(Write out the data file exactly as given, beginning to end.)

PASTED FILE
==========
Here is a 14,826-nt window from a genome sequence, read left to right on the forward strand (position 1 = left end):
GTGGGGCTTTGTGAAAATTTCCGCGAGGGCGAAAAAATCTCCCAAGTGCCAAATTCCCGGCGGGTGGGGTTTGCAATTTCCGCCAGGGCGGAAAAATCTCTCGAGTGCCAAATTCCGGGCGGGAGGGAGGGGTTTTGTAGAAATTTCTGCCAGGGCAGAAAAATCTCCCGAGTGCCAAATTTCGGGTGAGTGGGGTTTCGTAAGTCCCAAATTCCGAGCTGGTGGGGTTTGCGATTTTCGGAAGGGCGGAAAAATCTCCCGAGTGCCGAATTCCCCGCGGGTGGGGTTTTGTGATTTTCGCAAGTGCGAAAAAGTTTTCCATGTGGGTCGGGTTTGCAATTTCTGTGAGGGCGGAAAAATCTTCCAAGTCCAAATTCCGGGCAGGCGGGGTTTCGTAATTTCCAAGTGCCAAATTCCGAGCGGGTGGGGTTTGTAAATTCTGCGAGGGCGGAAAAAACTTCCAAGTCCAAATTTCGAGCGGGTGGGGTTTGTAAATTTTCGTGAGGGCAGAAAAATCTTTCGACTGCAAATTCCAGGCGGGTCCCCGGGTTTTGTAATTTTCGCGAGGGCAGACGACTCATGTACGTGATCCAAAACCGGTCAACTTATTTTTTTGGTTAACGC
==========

Here is a 14,826-nt window from a genome sequence, read left to right on the forward strand (position 1 = left end):
GTGGGGCTTTGTGAAAATTTCCGCGAGGGCGAAAAAATCTCCCAAGTGCCAAATTCCCGGCGGGTGGGGTTTGCAATTTCCGCCAGGGCGGAAAAATCTCTCGAGTGCCAAATTCCGGGCGGGAGGGAGGGGTTTTGTAGAAATTTCTGCCAGGGCAGAAAAATCTCCCGAGTGCCAAATTTCGGGTGAGTGGGGTTTCGTAAGTCCCAAATTCCGAGCTGGTGGGGTTTGCGATTTTCGGAAGGGCGGAAAAATCTCCCGAGTGCCGAATTCCCCGCGGGTGGGGTTTTGTGATTTTCGCAAGTGCGAAAAAGTTTTCCATGTGGGTCGGGTTTGCAATTTCTGTGAGGGCGGAAAAATCTTCCAAGTCCAAATTCCGGGCAGGCGGGGTTTCGTAATTTCCAAGTGCCAAATTCCGAGCGGGTGGGGTTTGTAAATTCTGCGAGGGCGGAAAAAACTTCCAAGTCCAAATTTCGAGCGGGTGGGGTTTGTAAATTTTCGTGAGGGCAGAAAAATCTTTCGACTGCAAATTCCAGGCGGGTCCCCGGGTTTTGTAATTTTCGCGAGGGCAGACGACTCATGTACGTGATCCAAAACCGGTCAACTTATTTTTTTGGTTAACGC